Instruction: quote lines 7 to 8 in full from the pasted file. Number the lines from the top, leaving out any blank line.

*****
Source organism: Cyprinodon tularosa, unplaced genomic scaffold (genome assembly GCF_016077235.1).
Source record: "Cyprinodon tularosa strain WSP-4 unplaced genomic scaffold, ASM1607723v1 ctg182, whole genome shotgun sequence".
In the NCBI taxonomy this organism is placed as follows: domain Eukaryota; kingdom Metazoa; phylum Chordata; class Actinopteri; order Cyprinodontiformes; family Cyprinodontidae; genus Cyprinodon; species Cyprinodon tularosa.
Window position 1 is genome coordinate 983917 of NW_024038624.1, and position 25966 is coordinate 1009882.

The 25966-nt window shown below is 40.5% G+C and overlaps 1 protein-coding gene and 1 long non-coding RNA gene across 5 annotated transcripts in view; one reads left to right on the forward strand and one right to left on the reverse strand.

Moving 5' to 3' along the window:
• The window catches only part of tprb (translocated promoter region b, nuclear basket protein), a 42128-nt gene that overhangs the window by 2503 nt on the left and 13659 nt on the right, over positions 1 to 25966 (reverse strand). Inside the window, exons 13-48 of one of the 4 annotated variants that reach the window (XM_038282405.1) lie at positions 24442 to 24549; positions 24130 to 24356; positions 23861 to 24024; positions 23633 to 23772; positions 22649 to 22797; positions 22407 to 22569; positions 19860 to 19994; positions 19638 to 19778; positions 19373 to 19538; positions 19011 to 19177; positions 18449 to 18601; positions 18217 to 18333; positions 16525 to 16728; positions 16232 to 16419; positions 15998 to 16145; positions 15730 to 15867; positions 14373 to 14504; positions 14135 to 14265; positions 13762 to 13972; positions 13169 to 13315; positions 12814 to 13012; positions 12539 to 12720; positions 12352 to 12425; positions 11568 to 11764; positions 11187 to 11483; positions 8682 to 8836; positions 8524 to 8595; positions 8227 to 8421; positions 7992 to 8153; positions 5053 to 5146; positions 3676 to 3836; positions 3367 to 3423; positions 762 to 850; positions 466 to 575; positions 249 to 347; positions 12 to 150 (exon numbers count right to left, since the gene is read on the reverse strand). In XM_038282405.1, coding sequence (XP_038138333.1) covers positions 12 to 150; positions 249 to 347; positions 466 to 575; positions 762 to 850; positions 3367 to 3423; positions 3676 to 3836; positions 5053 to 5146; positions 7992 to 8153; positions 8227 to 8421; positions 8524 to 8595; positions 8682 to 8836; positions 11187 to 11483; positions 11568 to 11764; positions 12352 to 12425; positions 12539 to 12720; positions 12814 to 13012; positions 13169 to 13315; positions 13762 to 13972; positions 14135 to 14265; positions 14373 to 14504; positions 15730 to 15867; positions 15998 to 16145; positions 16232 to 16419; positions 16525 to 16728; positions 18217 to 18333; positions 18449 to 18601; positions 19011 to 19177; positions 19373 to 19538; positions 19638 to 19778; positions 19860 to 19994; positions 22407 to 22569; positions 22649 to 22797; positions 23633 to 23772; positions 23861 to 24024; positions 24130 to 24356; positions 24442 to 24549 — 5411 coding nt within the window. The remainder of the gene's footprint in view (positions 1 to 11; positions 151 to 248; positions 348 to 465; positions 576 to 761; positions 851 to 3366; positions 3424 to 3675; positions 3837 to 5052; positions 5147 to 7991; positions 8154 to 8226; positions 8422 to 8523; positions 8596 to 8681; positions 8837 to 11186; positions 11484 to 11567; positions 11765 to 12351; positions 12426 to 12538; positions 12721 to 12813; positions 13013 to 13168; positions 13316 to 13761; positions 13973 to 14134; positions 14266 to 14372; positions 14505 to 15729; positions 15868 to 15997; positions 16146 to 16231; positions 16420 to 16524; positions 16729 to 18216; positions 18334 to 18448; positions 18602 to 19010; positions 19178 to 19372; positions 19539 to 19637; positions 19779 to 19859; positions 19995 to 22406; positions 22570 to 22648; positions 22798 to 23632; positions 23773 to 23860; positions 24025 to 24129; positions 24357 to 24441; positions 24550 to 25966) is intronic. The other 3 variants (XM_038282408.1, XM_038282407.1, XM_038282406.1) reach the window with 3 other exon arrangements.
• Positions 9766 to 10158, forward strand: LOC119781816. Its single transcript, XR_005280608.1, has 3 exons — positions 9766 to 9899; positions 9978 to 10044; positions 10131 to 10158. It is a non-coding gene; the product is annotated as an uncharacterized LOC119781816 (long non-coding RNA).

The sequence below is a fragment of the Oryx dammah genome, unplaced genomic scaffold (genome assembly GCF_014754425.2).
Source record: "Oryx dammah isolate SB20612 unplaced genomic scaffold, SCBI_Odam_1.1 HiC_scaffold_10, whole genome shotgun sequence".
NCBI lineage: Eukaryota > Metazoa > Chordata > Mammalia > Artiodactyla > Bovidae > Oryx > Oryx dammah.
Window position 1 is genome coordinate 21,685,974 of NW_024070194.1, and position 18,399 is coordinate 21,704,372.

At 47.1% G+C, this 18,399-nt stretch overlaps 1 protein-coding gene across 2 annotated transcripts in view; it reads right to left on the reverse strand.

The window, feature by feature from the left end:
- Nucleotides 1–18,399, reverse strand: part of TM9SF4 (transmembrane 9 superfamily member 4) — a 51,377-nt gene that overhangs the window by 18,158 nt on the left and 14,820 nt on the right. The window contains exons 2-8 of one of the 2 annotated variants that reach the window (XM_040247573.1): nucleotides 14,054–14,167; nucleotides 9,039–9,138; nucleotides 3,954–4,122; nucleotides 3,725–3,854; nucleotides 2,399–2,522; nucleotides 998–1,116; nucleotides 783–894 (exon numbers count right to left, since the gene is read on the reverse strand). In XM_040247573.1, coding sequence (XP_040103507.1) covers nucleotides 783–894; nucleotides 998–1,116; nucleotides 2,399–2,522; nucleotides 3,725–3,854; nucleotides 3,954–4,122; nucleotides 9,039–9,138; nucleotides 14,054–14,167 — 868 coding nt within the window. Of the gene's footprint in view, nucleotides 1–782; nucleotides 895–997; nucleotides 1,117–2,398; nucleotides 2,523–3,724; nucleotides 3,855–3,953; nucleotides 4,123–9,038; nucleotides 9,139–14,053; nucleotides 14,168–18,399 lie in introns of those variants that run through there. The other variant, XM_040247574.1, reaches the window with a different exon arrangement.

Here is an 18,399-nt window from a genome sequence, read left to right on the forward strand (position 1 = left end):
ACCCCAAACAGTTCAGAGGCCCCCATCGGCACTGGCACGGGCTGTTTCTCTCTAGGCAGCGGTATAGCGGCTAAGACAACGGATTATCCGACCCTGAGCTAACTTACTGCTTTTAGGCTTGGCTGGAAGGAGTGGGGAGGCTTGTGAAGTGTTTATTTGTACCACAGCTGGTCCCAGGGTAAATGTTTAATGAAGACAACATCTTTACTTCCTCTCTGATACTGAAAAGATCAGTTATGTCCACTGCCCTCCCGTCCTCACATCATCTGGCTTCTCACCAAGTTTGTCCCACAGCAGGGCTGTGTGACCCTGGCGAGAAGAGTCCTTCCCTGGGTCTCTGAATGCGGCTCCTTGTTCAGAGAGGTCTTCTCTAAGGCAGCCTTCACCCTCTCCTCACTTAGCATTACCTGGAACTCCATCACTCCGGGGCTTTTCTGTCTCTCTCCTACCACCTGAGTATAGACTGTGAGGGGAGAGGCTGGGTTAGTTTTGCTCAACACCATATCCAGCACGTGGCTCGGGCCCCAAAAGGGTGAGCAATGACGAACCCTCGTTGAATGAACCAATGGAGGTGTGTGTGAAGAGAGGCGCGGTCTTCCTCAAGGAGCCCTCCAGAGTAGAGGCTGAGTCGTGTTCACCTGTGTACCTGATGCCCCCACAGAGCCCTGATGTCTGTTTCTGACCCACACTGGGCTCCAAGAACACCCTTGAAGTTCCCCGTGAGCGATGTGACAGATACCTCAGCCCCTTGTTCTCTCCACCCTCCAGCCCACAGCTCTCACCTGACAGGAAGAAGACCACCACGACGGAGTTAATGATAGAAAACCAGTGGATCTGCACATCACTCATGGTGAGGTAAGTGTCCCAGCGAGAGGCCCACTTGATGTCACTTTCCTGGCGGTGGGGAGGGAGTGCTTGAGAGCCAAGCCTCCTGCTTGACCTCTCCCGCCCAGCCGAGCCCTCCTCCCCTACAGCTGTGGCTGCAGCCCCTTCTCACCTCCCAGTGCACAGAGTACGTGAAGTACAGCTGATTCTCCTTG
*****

• The window catches only part of tprb (translocated promoter region b, nuclear basket protein), a 42128-nt gene that overhangs the window by 2503 nt on the left and 13659 nt on the right, over positions 1 to 25966 (reverse strand). Inside the window, exons 13-48 of one of the 4 annotated variants that reach the window (XM_038282405.1) lie at positions 24442 to 24549; positions 24130 to 24356; positions 23861 to 24024; positions 23633 to 23772; positions 22649 to 22797; positions 22407 to 22569; positions 19860 to 19994; positions 19638 to 19778; positions 19373 to 19538; positions 19011 to 19177; positions 18449 to 18601; positions 18217 to 18333; positions 16525 to 16728; positions 16232 to 16419; positions 15998 to 16145; positions 15730 to 15867; positions 14373 to 14504; positions 14135 to 14265; positions 13762 to 13972; positions 13169 to 13315; positions 12814 to 13012; positions 12539 to 12720; positions 12352 to 12425; positions 11568 to 11764; positions 11187 to 11483; positions 8682 to 8836; positions 8524 to 8595; positions 8227 to 8421; positions 7992 to 8153; positions 5053 to 5146; positions 3676 to 3836; positions 3367 to 3423; positions 762 to 850; positions 466 to 575; positions 249 to 347; positions 12 to 150 (exon numbers count right to left, since the gene is read on the reverse strand). In XM_038282405.1, coding sequence (XP_038138333.1) covers positions 12 to 150; positions 249 to 347; positions 466 to 575; positions 762 to 850; positions 3367 to 3423; positions 3676 to 3836; positions 5053 to 5146; positions 7992 to 8153; positions 8227 to 8421; positions 8524 to 8595; positions 8682 to 8836; positions 11187 to 11483; positions 11568 to 11764; positions 12352 to 12425; positions 12539 to 12720; positions 12814 to 13012; positions 13169 to 13315; positions 13762 to 13972; positions 14135 to 14265; positions 14373 to 14504; positions 15730 to 15867; positions 15998 to 16145; positions 16232 to 16419; positions 16525 to 16728; positions 18217 to 18333; positions 18449 to 18601; positions 19011 to 19177; positions 19373 to 19538; positions 19638 to 19778; positions 19860 to 19994; positions 22407 to 22569; positions 22649 to 22797; positions 23633 to 23772; positions 23861 to 24024; positions 24130 to 24356; positions 24442 to 24549 — 5411 coding nt within the window. The remainder of the gene's footprint in view (positions 1 to 11; positions 151 to 248; positions 348 to 465; positions 576 to 761; positions 851 to 3366; positions 3424 to 3675; positions 3837 to 5052; positions 5147 to 7991; positions 8154 to 8226; positions 8422 to 8523; positions 8596 to 8681; positions 8837 to 11186; positions 11484 to 11567; positions 11765 to 12351; positions 12426 to 12538; positions 12721 to 12813; positions 13013 to 13168; positions 13316 to 13761; positions 13973 to 14134; positions 14266 to 14372; positions 14505 to 15729; positions 15868 to 15997; positions 16146 to 16231; positions 16420 to 16524; positions 16729 to 18216; positions 18334 to 18448; positions 18602 to 19010; positions 19178 to 19372; positions 19539 to 19637; positions 19779 to 19859; positions 19995 to 22406; positions 22570 to 22648; positions 22798 to 23632; positions 23773 to 23860; positions 24025 to 24129; positions 24357 to 24441; positions 24550 to 25966) is intronic. The other 3 variants (XM_038282408.1, XM_038282407.1, XM_038282406.1) reach the window with 3 other exon arrangements.
• Positions 9766 to 10158, forward strand: LOC119781816. Its single transcript, XR_005280608.1, has 3 exons — positions 9766 to 9899; positions 9978 to 10044; positions 10131 to 10158. It is a non-coding gene; the product is annotated as an uncharacterized LOC119781816 (long non-coding RNA).